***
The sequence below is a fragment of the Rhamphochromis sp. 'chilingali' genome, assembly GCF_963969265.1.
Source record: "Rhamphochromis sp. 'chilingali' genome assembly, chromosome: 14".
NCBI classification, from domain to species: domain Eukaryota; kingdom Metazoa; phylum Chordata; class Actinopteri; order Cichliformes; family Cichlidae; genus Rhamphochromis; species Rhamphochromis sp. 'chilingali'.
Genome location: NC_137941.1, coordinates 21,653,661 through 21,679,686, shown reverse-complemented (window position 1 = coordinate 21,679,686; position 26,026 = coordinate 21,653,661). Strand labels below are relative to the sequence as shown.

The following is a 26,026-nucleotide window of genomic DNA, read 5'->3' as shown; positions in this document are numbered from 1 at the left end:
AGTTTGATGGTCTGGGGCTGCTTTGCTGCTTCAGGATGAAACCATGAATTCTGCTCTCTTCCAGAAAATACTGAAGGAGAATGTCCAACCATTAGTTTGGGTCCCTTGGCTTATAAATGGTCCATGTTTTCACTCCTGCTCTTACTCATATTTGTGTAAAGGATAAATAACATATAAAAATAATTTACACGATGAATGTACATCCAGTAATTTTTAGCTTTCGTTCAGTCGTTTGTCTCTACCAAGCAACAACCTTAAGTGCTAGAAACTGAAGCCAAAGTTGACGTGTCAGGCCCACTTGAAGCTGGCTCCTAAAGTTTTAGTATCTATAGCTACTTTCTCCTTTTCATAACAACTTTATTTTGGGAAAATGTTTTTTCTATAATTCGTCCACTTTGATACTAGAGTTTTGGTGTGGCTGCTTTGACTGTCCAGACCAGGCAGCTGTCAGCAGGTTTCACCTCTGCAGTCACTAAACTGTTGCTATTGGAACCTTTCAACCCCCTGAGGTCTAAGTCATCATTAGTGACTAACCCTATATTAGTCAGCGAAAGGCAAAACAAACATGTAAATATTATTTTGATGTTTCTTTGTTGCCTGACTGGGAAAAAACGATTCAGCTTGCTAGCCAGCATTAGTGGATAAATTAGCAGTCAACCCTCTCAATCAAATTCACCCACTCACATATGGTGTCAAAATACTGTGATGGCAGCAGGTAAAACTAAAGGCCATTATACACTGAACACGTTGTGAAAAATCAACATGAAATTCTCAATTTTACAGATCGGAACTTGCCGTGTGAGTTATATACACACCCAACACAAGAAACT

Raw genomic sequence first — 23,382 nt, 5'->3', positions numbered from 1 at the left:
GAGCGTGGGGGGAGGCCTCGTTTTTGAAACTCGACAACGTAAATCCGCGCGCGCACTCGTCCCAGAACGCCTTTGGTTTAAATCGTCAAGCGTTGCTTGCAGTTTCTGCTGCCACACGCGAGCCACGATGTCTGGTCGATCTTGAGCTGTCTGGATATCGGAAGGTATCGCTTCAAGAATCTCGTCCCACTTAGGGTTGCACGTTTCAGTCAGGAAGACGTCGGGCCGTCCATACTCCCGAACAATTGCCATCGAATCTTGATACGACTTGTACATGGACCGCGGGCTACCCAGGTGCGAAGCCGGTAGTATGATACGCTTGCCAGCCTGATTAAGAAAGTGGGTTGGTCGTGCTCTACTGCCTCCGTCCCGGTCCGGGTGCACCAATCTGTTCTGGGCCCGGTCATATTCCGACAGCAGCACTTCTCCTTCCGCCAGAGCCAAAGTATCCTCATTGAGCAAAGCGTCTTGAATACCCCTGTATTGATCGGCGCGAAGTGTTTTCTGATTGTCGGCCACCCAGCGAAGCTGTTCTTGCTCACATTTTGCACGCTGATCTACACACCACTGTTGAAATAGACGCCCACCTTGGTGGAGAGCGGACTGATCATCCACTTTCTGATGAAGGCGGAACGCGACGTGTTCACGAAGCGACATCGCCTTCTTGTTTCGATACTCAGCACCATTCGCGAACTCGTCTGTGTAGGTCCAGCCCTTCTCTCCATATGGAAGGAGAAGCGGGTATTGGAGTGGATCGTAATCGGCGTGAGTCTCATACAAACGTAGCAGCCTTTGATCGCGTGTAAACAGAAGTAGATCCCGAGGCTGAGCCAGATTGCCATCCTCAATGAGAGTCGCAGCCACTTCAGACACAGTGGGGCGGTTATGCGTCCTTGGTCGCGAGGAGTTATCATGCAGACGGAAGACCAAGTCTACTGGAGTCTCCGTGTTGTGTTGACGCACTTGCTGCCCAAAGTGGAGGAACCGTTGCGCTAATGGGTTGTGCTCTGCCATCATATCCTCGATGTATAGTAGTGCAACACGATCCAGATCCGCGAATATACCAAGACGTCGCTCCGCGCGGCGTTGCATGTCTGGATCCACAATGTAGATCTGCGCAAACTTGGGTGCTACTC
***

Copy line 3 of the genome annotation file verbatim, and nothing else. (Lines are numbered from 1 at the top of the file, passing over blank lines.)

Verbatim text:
NCBI classification, from domain to species: domain Eukaryota; kingdom Metazoa; phylum Chordata; class Actinopteri; order Cichliformes; family Cichlidae; genus Rhamphochromis; species Rhamphochromis sp. 'chilingali'.